Wednesday, August 30, 2017


Argelès-sur-mer is near the Spanish border and if one makes the mistake of asking the older residents if they are French, the reaction will be a sneer. They are Catalan. Across the border, there is a movement among the Catalans to separate from Spain.

The region has gone back and forth between Spain and France and certain warring counts for centuries. The people however have always been Catalan, they say.

The area was not happy when Paris decided to combine three departments into one and even with voting the new name Occitania did not make the locals happy. Occitania had its own language and its own culture unlike Catalonia with its Catalan language.

Yesterday we noticed new street sign going up under the old ones in the village with the old names of the streets along with the Catalan flag. The legend is that the four red stripes represent the blood of an interloper who tried to take over from some count of other. After the count's son killed him, he dipped his fingers in the blood of the dead man and wiped them on his yellow flag.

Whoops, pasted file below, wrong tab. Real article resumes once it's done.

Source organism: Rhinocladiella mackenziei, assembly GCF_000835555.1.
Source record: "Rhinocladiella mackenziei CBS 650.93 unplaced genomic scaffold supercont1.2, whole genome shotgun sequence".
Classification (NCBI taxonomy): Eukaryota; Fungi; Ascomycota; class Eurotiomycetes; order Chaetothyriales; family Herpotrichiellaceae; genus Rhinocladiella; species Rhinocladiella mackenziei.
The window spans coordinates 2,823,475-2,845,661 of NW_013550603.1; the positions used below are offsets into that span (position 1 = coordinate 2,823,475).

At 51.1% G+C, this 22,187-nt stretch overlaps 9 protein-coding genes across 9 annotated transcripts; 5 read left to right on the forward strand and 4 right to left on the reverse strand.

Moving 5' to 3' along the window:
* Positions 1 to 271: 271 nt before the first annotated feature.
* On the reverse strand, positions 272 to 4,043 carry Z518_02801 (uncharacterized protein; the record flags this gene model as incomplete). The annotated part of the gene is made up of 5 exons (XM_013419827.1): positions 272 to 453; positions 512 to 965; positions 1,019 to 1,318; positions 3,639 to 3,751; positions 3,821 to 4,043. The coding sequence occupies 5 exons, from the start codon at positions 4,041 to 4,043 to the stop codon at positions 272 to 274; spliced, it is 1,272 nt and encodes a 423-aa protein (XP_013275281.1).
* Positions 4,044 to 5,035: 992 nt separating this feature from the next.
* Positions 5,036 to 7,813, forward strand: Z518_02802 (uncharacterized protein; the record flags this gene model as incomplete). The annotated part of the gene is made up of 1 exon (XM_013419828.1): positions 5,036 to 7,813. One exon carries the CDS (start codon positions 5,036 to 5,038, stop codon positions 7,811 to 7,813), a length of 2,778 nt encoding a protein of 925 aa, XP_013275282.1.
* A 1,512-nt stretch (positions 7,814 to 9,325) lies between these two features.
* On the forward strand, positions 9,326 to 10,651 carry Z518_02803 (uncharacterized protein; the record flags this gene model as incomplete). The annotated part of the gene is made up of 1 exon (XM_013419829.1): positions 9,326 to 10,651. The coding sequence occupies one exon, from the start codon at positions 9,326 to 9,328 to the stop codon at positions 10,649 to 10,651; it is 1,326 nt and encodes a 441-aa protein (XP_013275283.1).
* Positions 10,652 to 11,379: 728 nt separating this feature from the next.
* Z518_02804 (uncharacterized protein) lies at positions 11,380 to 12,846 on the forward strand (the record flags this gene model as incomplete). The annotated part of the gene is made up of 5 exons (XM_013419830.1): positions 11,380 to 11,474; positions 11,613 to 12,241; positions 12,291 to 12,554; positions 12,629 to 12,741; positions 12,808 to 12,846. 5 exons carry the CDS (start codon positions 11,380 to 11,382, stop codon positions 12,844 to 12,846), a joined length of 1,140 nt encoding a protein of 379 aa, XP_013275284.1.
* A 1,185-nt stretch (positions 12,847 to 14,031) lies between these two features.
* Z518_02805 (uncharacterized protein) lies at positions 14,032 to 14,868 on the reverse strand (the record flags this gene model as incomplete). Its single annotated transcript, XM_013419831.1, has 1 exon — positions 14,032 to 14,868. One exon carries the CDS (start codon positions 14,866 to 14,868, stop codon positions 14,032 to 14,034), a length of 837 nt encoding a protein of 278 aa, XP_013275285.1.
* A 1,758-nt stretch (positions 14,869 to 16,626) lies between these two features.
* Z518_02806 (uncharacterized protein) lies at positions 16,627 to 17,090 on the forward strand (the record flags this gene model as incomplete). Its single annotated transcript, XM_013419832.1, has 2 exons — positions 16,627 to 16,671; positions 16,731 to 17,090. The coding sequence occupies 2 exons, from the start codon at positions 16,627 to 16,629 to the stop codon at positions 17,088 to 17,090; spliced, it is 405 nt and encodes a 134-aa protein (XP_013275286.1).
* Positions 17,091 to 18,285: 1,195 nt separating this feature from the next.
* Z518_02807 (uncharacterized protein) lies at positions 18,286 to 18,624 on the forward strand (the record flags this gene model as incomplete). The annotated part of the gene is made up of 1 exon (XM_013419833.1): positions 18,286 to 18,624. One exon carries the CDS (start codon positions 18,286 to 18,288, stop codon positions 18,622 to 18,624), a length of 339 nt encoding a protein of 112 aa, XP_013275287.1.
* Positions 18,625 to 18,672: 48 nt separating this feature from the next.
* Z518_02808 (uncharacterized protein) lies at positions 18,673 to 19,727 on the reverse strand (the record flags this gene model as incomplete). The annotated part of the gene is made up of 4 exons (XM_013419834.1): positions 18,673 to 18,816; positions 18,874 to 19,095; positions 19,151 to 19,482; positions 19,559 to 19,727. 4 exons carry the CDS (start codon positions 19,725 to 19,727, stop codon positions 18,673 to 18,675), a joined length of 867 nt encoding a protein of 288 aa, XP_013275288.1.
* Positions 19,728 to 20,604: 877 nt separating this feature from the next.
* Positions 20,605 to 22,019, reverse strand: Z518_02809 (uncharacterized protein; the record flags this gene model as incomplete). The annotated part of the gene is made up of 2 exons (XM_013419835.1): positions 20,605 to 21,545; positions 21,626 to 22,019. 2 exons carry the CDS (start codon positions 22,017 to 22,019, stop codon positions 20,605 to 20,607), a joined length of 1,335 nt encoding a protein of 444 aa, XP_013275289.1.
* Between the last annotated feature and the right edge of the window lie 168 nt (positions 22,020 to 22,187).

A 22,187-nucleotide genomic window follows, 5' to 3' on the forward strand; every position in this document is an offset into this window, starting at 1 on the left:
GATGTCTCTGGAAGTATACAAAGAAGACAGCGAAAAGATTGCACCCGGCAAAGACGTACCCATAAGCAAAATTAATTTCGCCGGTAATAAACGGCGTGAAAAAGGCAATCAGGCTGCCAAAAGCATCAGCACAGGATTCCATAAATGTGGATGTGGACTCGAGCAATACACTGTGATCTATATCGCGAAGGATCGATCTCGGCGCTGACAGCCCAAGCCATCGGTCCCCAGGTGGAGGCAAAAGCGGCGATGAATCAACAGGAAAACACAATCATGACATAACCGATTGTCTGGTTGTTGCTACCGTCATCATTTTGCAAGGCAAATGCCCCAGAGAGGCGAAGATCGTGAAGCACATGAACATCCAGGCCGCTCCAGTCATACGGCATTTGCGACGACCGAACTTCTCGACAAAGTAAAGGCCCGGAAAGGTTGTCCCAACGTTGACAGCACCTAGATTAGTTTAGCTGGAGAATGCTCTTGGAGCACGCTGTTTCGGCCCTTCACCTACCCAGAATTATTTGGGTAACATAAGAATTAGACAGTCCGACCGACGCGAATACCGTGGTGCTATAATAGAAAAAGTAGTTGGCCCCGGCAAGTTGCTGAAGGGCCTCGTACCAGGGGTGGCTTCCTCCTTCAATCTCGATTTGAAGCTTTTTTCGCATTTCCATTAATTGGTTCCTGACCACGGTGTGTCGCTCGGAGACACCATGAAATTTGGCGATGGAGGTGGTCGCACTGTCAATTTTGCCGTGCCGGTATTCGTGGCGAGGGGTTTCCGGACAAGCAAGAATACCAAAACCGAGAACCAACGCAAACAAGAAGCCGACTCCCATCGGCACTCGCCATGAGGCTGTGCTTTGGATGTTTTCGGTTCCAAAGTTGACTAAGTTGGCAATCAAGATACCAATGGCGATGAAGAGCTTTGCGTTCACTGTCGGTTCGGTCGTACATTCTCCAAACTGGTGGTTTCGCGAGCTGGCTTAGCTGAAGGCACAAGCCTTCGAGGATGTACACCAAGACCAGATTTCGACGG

True or not, it makes a good story and reinforces the local's cultural identity as much as the Sardane dance is, which is performed at the drop of a bagpipe note.
Maybe this may not be that different than the southerns who revel in their historic past. The blood of ancestors flow in their descendants.

To a certain degree, despite giving up my American nationality and becoming a proud Swiss, part of my identity comes from my New England Yankee roots, celebrated in baked beans and a sense of strength and honor instilled by my grandmother.

Outside our flat on rue de la Liberté we fly a Catalan flag and a Geneva Canton flag. Even if my husband is American, it would be hard to add that at the moment with any sense of pride for reasons that go beyond Trump. But proud or not, where we come from will be part of us, no matter how many other cultural layers we build.

I can eat baked beans, fondue, escalivada, listen to alpine horns and stumble thru the Sardane dance and it has all become part of my identity. It doesn't matter if I speak French or English with the R missing in many words.

Maybe our flags in front of the house are the same as the new street signs. A proclamation of who we are. Just lets not go to war over it.

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